The day arrived first for Butler. It was Feb. 3, and the Bulldogs had an eight-point cushion with less than four minutes remaining at Youngstown State. The two-game losing skid in Horizon League play was about to end.
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Then it happened: Youngstown finished the game on a 10-0 run, sending Butler to its third straight loss and a 6-5 record in the league standings.
There’s no shame in losing to Youngstown, unless you’re a team that went to the national championship game the previous season and this was your fifth Horizon League loss, with seven regular-season conference games still on the board.
Kentucky was virtually eliminated from the conversation 20 days after Butler, when the Wildcats dropped a road contest to an Arkansas squad that later canned its head coach.
This young, thin group of ‘Cats – who lacked mental toughness and any sort of leadership – just couldn’t win away from Rupp Arena. In fact, there was just one road victory since the calendar changed to 2011 – and that was in Columbia against a bad South Carolina team.
Three days after burying John Calipari & Co., VCU also was left for dead. Shaka Smart’s group had dropped its fourth game in five contests – this one at home at the Siegel Center in Richmond.
This team, one tabbed to finish third in the Colonial Athletic Association, clearly was underachieving – and heading in the wrong direction. The NIT might have been a stretch the way this was going. More realistically, this was a group likely bound for the College Basketball Invitational, the bottom of the sport’s postseason tournament barrel.
Finally, we gave up on UConn. It took longer than the rest of the trio, but we knew it would happen eventually, that Kemba Walker’s back finally would give out after he had to carry the Huskies for nearly four months.
UConn hit rock bottom on March 5 after a Senior Day home loss to Notre Dame, one that was supposed to be a celebration after honoring the seniors and also Walker – who took part in the festivities as a junior.
Instead, it felt like a burial.
“I’m not sure what’s going on,” Walker said to me after that loss. “But we need to get it back. Somehow.”
UConn got its swagger back in the Big East tournament by reeling off an unprecedented five wins in five consecutive days.
“We needed this desperately,” Huskies coach Jim Calhoun told me moments after watching his team celebrate the Big East tournament title.
Butler hasn’t lost since that day in Youngstown.
“We came from a long way down, a long way down,” Butler senior forward Matt Howard told me after punching his second straight ticket to the Final Four. “I can’t really even tell you how I was feeling after that Youngstown (loss) about two months ago. It was really frustrating; I couldn’t understand what was going on.”
Kentucky hasn’t tasted defeat since leaving Fayetteville.
“I wouldn’t have thought this was possible two months ago,” Wildcats big man Josh Harrellson admitted just prior to snipping the nets in Newark, N.J., on Sunday night.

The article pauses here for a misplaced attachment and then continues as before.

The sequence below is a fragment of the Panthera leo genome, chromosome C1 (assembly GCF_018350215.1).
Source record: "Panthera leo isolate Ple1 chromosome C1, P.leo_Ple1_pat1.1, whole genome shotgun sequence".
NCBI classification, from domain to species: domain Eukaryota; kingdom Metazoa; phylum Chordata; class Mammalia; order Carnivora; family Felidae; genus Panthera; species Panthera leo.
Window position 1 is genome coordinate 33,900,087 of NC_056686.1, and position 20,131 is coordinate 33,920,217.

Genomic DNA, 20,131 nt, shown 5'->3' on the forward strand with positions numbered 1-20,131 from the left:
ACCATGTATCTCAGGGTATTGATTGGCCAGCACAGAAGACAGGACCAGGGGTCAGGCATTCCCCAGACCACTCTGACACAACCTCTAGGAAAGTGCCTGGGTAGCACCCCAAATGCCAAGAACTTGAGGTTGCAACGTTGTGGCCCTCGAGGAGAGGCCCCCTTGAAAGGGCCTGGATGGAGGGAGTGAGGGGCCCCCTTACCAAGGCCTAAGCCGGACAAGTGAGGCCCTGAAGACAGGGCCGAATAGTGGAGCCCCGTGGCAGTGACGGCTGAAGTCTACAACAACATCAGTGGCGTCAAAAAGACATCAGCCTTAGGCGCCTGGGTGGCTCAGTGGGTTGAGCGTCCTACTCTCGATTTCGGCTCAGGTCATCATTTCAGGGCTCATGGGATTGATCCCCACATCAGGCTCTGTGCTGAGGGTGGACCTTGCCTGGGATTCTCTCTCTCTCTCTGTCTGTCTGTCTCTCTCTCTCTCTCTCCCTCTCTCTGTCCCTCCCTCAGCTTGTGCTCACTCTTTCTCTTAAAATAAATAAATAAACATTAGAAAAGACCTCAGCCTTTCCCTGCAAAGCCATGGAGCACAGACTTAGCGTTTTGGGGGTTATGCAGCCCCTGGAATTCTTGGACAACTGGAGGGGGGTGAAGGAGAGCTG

And VCU somehow made its way into the Big Dance and has pulled off the ultimate shocker, winning five games – a victory over USC in the inaugural First Four to kick things off and a stunner over No. 1 Kansas to earn a spot in Houston this week.
No one could have written this story. Not even in a season in which there was a notable lack of powerhouse teams and we knew to expect the unexpected could we have anticipated this.
I mean, who would have figured that last year’s darlings, Butler, would be back in the Final Four?
These guys were fun to watch a year ago, but the Bulldogs had returned to normal mid-major status on April 14, 2010. That was the day talented forward Gordon Hayward, who wound up being a lottery pick, announced he was leaving school early for the NBA.
UConn was supposed to be almost just as irrelevant this season. The only reason Huskies Hall of Fame coach Jim Calhoun didn’t retire, many thought, was because he wanted to go out on his own terms, instead of in the midst of an NCAA investigation.
But why in the world would he want to come back and coach this team? He had lost seniors Jerome Dyson, Stanley Robinson and Gavin Edwards – and returned a team led by an erratic, shooting point guard in Walker and a bunch of unproven freshmen. But the Huskies started strong, winning the Maui Invitational. Many assumed it was just a matter of time before they came back to earth.
“We heard that all year,” UConn sophomore big man Alex Oriakhi said. “But we’ve proven them wrong.”
Kentucky may have be written off that day in Fayetteville, but the Wildcats’ Final Four dreams truly were put on hold on Nov. 11, when the NCAA ruled that ultra-talented Turkish big man Enes Kanter wouldn’t be allowed to play because he was found to have received impermissible compensation from a pro team in his homeland.
“Permanently ineligible,” read the NCAA’s decision.
VCU finished fourth in the freakin’ CAA and couldn’t even win the league tournament, despite the fact that it was held on the Rams’ home court.
Smart’s team lost four of five in late February, and the team didn’t even get together to watch the NCAA tournament selection show a couple of weeks ago.
Now they’ll be watching, all right. On the court – with three other teams that were written off.